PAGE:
If you get touched by a security agent on your private parts, that’s considered good luck by many.

    You may think this anger is all directed at you, as a foreign visitor. Actually, if you are from a Muslim country, it is all directed at you. But sometimes Americans are also often singled out for some fun.

    For example, on my last trip I was selected for random extra screening, which included removing a Chapstick from my pants pocket, and opening it in front of the security person as proof it was not terrorist balm meant to moisten my lips before shouting “Allah hu Akbar!”

    Just like with the foreigners, the agent spoke English loudly to me, as if to reaffirm we are all equal here in America. He also made me open my wallet in case it included a very, very thin gun. In some countries that might be seen as a request for a bribe, but here I understood it was just bullying by a public servant.

    What happened after I passed through the checkpoint I think as a “fun” freebie for those who comes from cultures that revere elders. After discovering a typo in the name on a boarding pass, security sent an elderly woman back to the airline counter for a new one even though she said that would cause her to miss her flight, after which she would need a new boarding pass once again. You’re not going to see something like that sitting at home!



    Boarding Your Flight

    At your the gate, be sure to see who boards first, as the list includes military in uniform. I know of no other country in the world that does that, so foreign friends, watch for it as a real “thing.”

    Americans will try and rush onto the plane as if they’re not sure that there’ll be a seat for them. But looks can be deceiving, because what those citizens are actually doing is playing one of America’s favorite blood sports, fighting for overhead storage space.

    See, the airlines had this idea that since everyone carries luggage on trips, if they charged a fee for luggage, they’d get rich. Americans responded as revolutionaries do, protesting such unjust laws by dragging enough crap on to the plane as “carry on” luggage that the aisles often look like the barricade scene from Les Miserables. The plane cannot accommodate all that stuff, and so a struggle ensues.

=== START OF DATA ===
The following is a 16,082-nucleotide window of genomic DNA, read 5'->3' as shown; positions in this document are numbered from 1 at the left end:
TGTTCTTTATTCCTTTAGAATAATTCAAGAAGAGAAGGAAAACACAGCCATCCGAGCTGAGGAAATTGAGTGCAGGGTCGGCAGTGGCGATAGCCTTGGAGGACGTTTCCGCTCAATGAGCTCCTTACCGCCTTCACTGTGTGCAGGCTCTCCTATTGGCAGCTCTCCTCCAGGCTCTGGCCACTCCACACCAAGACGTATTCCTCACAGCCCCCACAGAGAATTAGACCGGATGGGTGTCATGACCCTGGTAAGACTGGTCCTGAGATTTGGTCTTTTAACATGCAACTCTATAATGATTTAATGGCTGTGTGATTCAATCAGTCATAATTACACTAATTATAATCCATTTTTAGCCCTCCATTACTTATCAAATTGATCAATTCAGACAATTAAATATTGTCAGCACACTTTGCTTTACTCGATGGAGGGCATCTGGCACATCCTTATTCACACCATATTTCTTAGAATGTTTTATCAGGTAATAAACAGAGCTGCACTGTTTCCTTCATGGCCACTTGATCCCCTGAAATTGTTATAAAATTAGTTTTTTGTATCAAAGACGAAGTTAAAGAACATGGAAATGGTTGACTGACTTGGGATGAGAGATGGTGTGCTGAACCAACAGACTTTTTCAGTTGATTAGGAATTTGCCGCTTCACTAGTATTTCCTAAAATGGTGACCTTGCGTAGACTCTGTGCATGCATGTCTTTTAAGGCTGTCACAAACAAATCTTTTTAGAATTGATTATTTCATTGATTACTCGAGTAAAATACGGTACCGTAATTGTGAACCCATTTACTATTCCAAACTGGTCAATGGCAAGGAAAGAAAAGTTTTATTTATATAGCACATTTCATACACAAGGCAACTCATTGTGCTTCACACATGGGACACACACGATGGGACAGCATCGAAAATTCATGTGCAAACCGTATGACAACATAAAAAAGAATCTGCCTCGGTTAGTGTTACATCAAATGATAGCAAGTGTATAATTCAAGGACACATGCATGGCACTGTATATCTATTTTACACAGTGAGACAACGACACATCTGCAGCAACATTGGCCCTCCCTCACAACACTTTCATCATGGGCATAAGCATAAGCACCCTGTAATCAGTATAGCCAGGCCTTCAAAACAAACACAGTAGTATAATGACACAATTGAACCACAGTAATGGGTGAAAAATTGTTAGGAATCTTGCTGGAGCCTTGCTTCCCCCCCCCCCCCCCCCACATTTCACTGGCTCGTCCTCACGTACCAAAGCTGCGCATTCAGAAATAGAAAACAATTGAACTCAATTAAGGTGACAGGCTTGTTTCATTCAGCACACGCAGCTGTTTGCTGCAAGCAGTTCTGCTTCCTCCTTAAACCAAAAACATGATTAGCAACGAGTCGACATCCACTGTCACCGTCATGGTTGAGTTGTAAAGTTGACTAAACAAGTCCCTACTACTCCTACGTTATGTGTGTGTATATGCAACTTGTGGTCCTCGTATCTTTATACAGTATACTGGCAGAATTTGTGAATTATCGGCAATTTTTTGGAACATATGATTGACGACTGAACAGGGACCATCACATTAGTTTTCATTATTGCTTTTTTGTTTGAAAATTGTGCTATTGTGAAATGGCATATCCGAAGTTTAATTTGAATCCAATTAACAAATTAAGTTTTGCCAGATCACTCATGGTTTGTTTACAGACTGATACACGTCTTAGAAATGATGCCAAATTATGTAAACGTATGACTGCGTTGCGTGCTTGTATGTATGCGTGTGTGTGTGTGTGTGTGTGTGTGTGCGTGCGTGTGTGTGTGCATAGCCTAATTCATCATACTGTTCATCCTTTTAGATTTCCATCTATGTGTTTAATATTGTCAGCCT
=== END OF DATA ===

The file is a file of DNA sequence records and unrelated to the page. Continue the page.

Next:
Watch closely for regional variations, from passive aggression to outright close combat. Have your camera ready, and let the kids take a swing! If you miss that photo while boarding, you’ll see a slimmed down version of the scrum when it is time to exit the plane. Sometimes the exit fights are even more fun; people have been drinking inflight, and there are scores to settle from the boarding process.

    You’ll soon enough arrive at your American destination feeling very much like a local — exhausted and frustrated. And isn’t feeling like you belong somewhere new one of the real goals of travel anyway?



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    Copyright © 2017. All rights reserved. The views expressed here are solely those of the author(s) in their private capacity. Follow me on Twitter!

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  • Recent Comments

    • chuck said...

      1

      Passengers on flights in the u.s. used to rush suspected terrorists on planes. Now they try to stop the Company’s people or watch in horror. USA #1 (repeat).

      04/26/17 8:34 AM | Comment Link

    • RICH BAUER said...

      2

      The Repugnican response: you don’t have to fly.

      04/26/17 9:03 AM | Comment Link

    • RICH BAUER said...

      3

      Speaking of Repugnicans: Go fly yourself

      The newest version of the Republican health care bill would exempt lawmakers and their families from some of its most unpopular — and life-threatening — provisions.

      The bill would allow states to repeal some provisions of the Affordable Care Act, such as protections covering people with pre-existing medical conditions and requiring insurance companies to pay for prescription drugs and mental health treatment.

      But a GOP amendment would maintain those protections for members of Congress and their own families, reported Health Affairs Blog.

      “The best evidence yet that the new GOP repeal plan is a disaster for people’s health care is that the GOP exempted Members of Congress from living under it,” said Leslie Dach, director of the Protect Our Care Campaign.

      04/26/17 10:25 AM | Comment Link

    • Kyzl Orda said...

      4

      Boycott-time

      04/26/17 11:01 AM | Comment Link